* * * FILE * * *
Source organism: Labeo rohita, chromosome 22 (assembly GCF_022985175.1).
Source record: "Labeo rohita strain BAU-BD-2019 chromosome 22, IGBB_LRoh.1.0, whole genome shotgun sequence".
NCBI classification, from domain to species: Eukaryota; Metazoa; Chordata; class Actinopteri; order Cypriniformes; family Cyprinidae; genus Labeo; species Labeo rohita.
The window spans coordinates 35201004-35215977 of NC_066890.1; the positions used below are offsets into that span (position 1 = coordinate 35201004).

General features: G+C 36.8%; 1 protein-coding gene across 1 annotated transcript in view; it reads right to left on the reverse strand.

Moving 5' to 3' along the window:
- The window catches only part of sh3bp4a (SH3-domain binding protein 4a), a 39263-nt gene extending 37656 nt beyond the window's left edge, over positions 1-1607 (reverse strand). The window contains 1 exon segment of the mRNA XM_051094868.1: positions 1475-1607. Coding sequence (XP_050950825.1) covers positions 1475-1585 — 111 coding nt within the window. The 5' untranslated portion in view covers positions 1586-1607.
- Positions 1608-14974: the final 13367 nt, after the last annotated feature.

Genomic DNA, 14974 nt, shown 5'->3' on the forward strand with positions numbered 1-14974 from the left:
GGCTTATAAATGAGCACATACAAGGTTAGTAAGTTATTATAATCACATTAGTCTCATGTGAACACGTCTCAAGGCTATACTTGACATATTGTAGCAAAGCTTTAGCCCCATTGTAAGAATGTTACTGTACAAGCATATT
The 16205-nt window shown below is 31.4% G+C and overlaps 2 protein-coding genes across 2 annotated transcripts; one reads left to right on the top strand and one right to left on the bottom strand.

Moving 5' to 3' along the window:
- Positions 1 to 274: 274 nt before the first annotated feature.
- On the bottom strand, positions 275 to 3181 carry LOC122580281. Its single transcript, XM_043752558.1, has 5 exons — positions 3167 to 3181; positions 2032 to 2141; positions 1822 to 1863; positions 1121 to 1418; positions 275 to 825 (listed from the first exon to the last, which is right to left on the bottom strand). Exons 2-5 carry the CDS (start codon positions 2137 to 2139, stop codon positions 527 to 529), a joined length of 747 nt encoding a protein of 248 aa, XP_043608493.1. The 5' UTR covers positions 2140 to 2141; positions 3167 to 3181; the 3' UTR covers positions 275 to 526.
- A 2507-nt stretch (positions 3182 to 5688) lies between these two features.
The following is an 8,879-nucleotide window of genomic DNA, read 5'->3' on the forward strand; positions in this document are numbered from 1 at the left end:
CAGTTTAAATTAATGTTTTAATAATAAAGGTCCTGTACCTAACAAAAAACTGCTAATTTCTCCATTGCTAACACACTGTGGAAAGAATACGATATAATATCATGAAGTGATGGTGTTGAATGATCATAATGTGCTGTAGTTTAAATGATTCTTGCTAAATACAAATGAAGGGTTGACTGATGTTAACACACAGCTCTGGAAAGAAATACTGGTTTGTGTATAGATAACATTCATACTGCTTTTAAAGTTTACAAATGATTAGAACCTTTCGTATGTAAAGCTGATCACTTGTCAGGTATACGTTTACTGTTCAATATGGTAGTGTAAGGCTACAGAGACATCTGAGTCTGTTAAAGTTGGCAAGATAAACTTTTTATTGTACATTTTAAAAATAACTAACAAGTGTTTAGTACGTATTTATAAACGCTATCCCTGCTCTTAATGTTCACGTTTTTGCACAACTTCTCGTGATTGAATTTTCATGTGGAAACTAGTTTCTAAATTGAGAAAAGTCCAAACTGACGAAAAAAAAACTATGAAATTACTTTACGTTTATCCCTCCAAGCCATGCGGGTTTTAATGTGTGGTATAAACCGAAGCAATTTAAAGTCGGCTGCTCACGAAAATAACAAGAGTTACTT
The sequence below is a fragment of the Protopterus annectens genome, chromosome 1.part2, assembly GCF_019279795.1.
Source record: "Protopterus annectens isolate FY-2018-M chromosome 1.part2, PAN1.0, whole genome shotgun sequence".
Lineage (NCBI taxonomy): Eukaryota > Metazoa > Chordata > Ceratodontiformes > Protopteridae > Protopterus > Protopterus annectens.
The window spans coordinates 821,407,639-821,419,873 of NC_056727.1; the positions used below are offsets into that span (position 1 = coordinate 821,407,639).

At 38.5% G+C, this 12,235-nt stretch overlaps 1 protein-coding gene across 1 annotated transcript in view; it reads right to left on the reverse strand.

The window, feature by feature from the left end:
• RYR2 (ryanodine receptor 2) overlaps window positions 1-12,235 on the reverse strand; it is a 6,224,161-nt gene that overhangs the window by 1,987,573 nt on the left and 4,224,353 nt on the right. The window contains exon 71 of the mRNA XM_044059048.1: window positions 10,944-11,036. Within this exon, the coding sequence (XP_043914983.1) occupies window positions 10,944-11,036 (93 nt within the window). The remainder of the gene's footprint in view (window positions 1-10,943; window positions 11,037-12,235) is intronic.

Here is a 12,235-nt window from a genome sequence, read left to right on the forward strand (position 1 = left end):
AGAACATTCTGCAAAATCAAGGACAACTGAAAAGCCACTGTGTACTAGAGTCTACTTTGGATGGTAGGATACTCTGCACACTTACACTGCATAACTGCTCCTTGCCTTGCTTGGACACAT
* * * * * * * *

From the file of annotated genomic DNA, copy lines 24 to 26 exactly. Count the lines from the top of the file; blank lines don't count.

• RYR2 (ryanodine receptor 2) overlaps window positions 1-12,235 on the reverse strand; it is a 6,224,161-nt gene that overhangs the window by 1,987,573 nt on the left and 4,224,353 nt on the right. The window contains exon 71 of the mRNA XM_044059048.1: window positions 10,944-11,036. Within this exon, the coding sequence (XP_043914983.1) occupies window positions 10,944-11,036 (93 nt within the window). The remainder of the gene's footprint in view (window positions 1-10,943; window positions 11,037-12,235) is intronic.

Here is a 12,235-nt window from a genome sequence, read left to right on the forward strand (position 1 = left end):
AGAACATTCTGCAAAATCAAGGACAACTGAAAAGCCACTGTGTACTAGAGTCTACTTTGGATGGTAGGATACTCTGCACACTTACACTGCATAACTGCTCCTTGCCTTGCTTGGACACAT